The groundcar tore across the field at full speed, leaving whirling eddies of pollen in its wake. The sun’s last rays threw the car’s shadow across the field, pointing directly at the billowing clouds of white smoke that enveloped the Black Gull.
Hal was hunched over the controls, eyes narrowed against the tearing wind. The car’s screaming engine hammered his ears and the wind howled through the open vehicle, threatening to tear him from his seat. Still Hal pushed harder on the stick, until the warm metal felt like it was bending in his grip.
Hal Spacejock is in quite a bit of trouble. He is the owner of an ageing spaceship which has seen much, much better days, he owes money all around the galaxy and the debt collectors are at his door. When he is offered a job shifting a load of robot parts, he knows it sounds dodgy, but he can’t afford to turn down the work.
Soon, Hal and his new shipmate, an aging robot called Clunk, are dodging a vast range of enemies – from the debt collector and his evil sidekick, to armed forces on manoeuvre, to a rival robot manufacturer who wants to steal his cargo. All are better equipped and smarter than Hal and Clunk, but through a mix of cunning, teamwork and plain good luck, they usually manage to stay one step ahead. But will it be enough to get the load delivered and Hal’s debts paid off?
Hal Spacejock is a funny science fiction parody. The image of a bumbling pilot with a robot sidekick is not new. Neither is that of the pilot playing chess and verbally jousting with his onboard computer, or the backdrop of an ageing spaceship with mounting bills. But that’s the point here – author Simon Haynes uses the familiar with comic effect and then makes the story his own. There is plenty of action, twists and turns aplenty and loads of laughs. Fans of the genre will find plenty to like here.
Hal Spacejock, by Simon Haynes
Fremantle Arts Centre Press, 2005
When Baby Hippo wakes up he hurries off to play, without stopping to give his mother a kiss. Leaving his disappointed mum behind, he waddles through the mud, around the bumpy rocks, up the mossy bank and under the leafy trees.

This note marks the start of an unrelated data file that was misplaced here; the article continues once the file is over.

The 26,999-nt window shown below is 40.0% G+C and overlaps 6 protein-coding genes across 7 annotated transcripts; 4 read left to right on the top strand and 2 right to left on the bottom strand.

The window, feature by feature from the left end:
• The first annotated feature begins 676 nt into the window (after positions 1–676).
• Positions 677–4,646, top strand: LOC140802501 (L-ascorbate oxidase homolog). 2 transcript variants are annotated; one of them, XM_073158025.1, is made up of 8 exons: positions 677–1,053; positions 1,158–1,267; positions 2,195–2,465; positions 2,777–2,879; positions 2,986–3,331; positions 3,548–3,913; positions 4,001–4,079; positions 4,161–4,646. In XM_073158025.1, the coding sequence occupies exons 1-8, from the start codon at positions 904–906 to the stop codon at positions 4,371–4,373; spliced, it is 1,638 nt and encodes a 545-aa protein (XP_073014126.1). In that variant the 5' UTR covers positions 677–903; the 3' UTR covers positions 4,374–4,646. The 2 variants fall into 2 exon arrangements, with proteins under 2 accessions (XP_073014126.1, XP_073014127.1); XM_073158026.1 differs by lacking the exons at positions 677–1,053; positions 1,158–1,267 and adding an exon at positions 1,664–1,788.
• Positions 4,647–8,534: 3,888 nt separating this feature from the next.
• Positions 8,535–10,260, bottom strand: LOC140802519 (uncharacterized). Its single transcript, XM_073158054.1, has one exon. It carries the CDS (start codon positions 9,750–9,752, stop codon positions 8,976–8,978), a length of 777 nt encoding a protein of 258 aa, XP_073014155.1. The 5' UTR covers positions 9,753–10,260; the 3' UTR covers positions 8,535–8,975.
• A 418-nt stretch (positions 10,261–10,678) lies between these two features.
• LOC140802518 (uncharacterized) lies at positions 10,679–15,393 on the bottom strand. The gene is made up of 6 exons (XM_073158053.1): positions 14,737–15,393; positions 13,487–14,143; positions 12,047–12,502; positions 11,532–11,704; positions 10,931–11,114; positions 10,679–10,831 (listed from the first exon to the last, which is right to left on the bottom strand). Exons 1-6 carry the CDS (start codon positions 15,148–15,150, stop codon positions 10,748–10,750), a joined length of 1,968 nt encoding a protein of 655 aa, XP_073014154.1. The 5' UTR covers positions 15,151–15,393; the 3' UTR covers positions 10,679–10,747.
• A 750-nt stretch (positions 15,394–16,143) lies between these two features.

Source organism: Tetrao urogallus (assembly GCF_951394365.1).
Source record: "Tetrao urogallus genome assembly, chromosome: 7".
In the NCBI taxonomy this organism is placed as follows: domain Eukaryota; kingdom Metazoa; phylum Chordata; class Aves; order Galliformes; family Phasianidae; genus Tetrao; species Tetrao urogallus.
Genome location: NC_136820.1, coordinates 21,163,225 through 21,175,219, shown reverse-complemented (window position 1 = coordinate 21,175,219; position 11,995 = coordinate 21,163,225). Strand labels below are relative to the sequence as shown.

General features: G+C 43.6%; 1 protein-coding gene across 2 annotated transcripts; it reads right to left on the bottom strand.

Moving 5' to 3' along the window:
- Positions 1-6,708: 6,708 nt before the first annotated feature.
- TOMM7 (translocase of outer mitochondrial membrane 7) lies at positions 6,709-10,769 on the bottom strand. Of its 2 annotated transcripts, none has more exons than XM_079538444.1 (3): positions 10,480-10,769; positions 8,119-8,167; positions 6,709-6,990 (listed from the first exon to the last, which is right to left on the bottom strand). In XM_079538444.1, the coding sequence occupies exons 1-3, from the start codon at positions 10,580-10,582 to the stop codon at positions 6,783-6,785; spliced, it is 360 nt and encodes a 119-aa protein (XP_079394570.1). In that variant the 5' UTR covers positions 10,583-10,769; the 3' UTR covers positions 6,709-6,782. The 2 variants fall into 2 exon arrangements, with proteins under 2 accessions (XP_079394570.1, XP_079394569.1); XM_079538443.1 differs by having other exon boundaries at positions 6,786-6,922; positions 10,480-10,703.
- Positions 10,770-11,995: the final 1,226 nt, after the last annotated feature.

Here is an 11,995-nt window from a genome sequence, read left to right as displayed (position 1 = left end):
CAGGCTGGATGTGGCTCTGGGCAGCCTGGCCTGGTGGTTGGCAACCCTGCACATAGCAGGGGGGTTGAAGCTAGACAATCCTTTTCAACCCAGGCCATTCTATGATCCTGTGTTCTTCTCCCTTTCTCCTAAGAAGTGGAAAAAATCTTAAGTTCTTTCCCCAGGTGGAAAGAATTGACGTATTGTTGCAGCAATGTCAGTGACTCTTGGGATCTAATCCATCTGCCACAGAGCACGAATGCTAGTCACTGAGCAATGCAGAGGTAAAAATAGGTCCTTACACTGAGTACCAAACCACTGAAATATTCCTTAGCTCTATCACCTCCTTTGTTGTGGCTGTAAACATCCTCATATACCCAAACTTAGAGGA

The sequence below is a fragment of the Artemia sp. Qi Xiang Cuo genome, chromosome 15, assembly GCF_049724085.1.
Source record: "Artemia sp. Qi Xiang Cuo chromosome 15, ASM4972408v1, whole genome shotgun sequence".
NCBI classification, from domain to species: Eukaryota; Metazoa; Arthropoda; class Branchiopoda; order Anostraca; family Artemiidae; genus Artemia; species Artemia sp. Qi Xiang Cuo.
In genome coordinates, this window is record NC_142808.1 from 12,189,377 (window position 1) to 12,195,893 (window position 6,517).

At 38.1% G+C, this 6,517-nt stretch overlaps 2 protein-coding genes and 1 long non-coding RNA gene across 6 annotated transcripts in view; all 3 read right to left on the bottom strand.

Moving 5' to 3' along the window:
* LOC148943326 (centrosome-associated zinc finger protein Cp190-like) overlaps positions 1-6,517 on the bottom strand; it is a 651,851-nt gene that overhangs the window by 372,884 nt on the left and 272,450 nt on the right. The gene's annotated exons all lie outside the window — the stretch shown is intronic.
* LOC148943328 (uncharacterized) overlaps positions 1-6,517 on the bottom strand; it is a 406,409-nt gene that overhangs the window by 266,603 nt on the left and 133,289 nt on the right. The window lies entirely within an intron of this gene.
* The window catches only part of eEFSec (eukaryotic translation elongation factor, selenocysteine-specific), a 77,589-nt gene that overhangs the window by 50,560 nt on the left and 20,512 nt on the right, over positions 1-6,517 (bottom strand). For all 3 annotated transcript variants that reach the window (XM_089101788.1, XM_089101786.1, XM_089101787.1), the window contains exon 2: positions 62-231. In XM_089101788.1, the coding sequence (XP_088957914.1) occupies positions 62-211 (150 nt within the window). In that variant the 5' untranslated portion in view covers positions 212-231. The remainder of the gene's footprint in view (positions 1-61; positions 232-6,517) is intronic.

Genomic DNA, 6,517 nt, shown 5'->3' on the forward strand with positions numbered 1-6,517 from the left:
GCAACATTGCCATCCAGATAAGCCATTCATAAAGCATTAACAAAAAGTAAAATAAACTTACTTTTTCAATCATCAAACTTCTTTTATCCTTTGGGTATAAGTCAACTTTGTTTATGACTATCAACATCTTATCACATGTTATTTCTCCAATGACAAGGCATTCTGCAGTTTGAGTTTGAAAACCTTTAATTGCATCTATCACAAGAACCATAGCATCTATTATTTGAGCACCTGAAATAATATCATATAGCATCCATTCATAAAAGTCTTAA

Everywhere he goes, Baby Hippo hears the same sound – ‘Kiss, kiss!’ – as the other baby animals kiss their parents good morning. When he remembers that he’s forgotten to do the same, he hurries home. But where is his mother?
Kiss, Kiss! is a delightful offering from acclaimed author Margaret Wild. The text is simple and rhythmic, with youngsters able to predict the ‘Kiss, kiss,” repeated throughout the story. The illustrations of Bridget Strevens-Mazro are a perfect complement, with the gentle colours of nature and an endearing Baby Hippo.
First released in 2003, the book has been re-released as a small format hardcover, promoted as a gift for mothers. Mums will love it – and so will their young charges.
Kiss, Kiss! by Margaret Wild, illustrated by Bridget Strevens-Mazro First Published Little Hare, 2003, new small format edition, 2006
‘Mum – help, help!!!’
A sudden surge of panic catapults me out of bed and I gasp as the icy chill of the mid-July night slaps me vigorously, causing goose-bumps to break out across the length and breadth of my naked body.
When Terry Diamond is woken from a glorious dream by the sounds of her daughter screaming, she doesn’t immediately realise that her life is about to be turned upside down. But when she finds her daughter, Bronte, giving birth on her pristine lounge room carpet, she gets some hint of the changes her life is facing.
Terry has always prided herself on her organisational abilities, but in the week that follows these are put severely to the test. First, she has to deliver the baby. Then, there are trips to the hospital with a seemingly never-ending round of family and friends in attendance. She find herself avoiding her boyfriend, a pink-overall wearing handyman, without really knowing why. When she meets a stranger and falls helplessly in love, she really knows she’s lost it. Can she turn her life around?
Odd Socks is a laugh-aloud funny look at a week in the life of a forty-something woman as she discovers there are some things you just can’t plan. Whilst it is light and entertaining, it is also an insightful look into the workings of family relationships, friendships and romance. Terry and her friends have dramas aplenty as they claw their way through the daily chaos of their lives, but for every hardship there is an equal dose of humour.
A great read.
Odd Socks, by Ilsa Evans
First Published by Macmillan, 2005, this edition Pan, 2006.
Suddenly Amy is holding a hand to the side of her face, her breath hitching as the hallway reverberates with the echo of flesh striking flesh.
Lila had slapped her.
Kristy has been away from Summer’s End and her school, the Owens Academy, for more than a year, after an extended stay in hospital. What she finds is a town and school much different than the place she left behind.
The school principal has gone missing and Nicci, the best friend that Kristy treated badly, is hanging out with the cool group. Kristy becomes increasingly aware that there is something dark lurking beneath the surface, but she has no idea what it is. Will she figure it out before it’s too late?
Summer’s End is a creepy thriller aimed at young teens. The action is well paced and readers are kept guessing right until the end, with twists and turns aplenty. Part of the English Alive series from Jacaranda, it is suitable for classroom use, but engaging enough to be enjoyed for private reading.
Summer’s End, by Luke C Jackson